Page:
Mi Casa Tequila Taqueria

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Mi Casa guac

So I had a friend visiting from New York, staying at Rosen Shingle Creek, and I suggested we get together for a drink and a bite to eat. More for a drink. I quickly went through the options at Shingle Creek and decided I’d visited them all and would rather try something new. I said I’d pick him up and we’d go elsewhere.

We drove a few miles over to the Orange Blossom Trail area and went to a little restaurant I’d heard about. We sat down in a booth and a young woman handed us a menu. I asked about the beer and wine selection. She said they did not serve alcohol, so we left.

The same thing happened at the next two places we stopped at. Then my friend just casually mentioned that he’d had a good meal at the Mexican restaurant at Shingle Creek.

Shingle Creek has a Mexican restaurant? That somehow eluded me. So we got in the car and drove back to the resort we had left a half hour earlier, hungrier and definitely thirstier.

The restaurant is called Mi Casa Tequila Taqueria, so I knew they’d have cocktails. I wasn’t expecting the cocktails that I saw on the table of some conventioneers on one of the “outside” tables. (The tables are outside the restaurant but indoors, in the resort’s passageway.) They were massively large margaritas, the size you can drink only if getting home means getting on the elevator — and even then you should have a designated button pusher.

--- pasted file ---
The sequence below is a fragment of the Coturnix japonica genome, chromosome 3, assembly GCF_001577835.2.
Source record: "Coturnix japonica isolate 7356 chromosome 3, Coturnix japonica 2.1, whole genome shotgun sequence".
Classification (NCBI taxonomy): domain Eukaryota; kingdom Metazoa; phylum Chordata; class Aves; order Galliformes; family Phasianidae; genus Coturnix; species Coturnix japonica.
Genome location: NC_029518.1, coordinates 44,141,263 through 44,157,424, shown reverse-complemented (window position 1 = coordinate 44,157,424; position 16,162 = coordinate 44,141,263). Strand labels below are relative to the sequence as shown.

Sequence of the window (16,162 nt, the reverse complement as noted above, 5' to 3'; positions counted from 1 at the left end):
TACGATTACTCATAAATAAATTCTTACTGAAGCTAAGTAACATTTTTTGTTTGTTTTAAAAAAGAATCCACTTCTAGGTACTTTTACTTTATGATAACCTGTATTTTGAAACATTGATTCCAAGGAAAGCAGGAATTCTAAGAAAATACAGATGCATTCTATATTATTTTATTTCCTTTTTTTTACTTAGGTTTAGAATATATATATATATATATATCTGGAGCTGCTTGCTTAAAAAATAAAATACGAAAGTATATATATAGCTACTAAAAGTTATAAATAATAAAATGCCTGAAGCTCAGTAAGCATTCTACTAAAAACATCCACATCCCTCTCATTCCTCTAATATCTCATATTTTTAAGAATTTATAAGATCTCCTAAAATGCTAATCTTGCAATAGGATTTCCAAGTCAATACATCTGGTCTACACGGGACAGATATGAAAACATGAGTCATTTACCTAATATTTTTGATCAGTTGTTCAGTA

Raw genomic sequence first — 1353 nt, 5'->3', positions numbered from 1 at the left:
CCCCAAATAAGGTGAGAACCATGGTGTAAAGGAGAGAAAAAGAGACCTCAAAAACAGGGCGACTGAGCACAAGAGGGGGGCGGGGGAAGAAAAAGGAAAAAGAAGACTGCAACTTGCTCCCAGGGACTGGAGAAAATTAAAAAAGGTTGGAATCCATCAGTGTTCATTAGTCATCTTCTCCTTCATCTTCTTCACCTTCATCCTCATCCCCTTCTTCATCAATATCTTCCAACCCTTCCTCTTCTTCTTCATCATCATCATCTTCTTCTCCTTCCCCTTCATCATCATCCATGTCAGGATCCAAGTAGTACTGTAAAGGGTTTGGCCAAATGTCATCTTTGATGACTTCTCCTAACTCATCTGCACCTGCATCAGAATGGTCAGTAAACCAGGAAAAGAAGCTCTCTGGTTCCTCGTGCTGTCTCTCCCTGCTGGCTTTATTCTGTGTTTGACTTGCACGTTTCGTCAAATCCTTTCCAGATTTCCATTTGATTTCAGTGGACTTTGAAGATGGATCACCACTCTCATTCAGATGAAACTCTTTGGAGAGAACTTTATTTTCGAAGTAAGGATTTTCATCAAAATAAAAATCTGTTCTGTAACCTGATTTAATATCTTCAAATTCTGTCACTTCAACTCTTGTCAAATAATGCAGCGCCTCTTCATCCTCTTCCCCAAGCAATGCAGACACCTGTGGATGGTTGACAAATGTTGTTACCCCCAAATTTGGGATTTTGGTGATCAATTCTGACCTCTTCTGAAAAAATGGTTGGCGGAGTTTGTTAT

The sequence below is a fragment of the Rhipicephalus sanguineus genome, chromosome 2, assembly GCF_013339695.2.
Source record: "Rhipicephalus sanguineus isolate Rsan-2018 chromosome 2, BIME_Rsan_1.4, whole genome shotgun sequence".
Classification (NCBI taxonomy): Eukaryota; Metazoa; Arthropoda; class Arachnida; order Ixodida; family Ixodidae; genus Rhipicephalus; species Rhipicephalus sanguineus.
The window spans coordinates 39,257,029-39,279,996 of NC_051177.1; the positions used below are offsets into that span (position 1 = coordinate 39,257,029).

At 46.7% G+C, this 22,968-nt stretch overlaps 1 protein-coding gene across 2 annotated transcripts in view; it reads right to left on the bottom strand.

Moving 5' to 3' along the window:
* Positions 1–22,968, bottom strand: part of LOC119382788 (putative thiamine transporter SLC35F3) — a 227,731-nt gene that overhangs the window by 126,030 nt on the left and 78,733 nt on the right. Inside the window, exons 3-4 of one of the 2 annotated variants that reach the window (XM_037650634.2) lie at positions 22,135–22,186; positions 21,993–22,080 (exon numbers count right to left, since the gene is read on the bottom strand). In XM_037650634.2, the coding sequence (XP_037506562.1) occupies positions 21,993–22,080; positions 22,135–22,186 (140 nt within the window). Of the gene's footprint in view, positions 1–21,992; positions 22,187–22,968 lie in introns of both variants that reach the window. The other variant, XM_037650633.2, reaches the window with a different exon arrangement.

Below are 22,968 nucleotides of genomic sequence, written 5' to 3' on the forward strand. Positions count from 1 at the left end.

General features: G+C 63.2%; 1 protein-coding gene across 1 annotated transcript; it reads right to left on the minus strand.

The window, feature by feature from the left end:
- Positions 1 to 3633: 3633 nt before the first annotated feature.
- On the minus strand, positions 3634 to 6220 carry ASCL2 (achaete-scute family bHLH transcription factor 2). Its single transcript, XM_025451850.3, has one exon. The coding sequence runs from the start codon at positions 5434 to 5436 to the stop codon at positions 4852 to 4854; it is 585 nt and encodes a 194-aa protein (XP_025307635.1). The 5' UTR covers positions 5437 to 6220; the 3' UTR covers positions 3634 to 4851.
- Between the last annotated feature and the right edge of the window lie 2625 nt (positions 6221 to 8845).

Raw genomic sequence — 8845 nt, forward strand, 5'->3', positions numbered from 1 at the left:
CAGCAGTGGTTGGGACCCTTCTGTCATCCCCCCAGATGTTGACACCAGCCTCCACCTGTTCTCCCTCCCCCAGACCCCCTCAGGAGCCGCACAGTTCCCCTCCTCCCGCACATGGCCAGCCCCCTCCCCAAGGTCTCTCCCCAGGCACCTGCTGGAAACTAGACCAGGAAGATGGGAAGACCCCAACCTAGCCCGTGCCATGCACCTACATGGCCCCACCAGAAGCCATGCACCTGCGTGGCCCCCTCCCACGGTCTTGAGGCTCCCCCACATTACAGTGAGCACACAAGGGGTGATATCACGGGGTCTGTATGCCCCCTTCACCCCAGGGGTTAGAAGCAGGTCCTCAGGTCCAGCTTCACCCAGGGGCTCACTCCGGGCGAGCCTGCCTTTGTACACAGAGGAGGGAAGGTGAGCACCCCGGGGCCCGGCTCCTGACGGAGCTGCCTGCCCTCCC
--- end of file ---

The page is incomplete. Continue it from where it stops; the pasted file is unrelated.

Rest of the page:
But what was really startling was that in each of the drinks was on overturned, full-sized bottle of Corona beer. Why would anyone do that to a perfectly good margarita?

And it was a perfectly good margarita, at least the one that I had was, served in a normal sized, salt-rimmed glass.

Mi Casa guac prep

Each table at Mi Casa has an overturned molcajete, the stone bowl used for making guacamole. I figured they must be proud of their guac, so we ordered some as a starter. It was prepared tableside by a young woman who scooped the avocados, squeezed the limes and added the other accouterments that we requested. The guacamole had a good consistency — I like it chunky, not pureed — but unfortunately the limes had been squeezed a bit too much and that became the dominant taste.

Mi Casa tacos

Since Mi Casa also has Taqueria in its name (I was already having the tequila in my ‘rita) I ordered the Carne Asada Tacos, which included three corn tortillas with hefty hunks of meat and plenty of crumbled cheese. They were served with a bowl of Poblano Rice, though Mi Casa’s isn’t as green as most versions. It had kernels of corn and was topped with the Pinto Beans also listed as a side. I like them served together, because I’m just going to blend them anyway. My tacos were good, but dry, and I had to flag down a server for some salsa.

Mi Casa enchiladas

My friend had the Mi Casa Enchiladas, three loosely rolled tortillas with pork carnitas (chicken and beef are other options) with salsa roja on top and salsa verde on the bottom. There was melted cheese and a bright red chile pepper on top that was much milder than its fiery color would portend.

I’m not sure Mi Casa would be a destination for locals, unless they happen to be craving a super-sized margarita with a beer stuck in it. But it’s a nice place to meet a visitor and have a bite to eat. And a drink.

Mi Casa Tequila Taqueria is at Rosen Shingle Creek, 9939 Universal Blvd., Orlando. It is open for lunch and dinner daily. The phone number is 407-996-9939.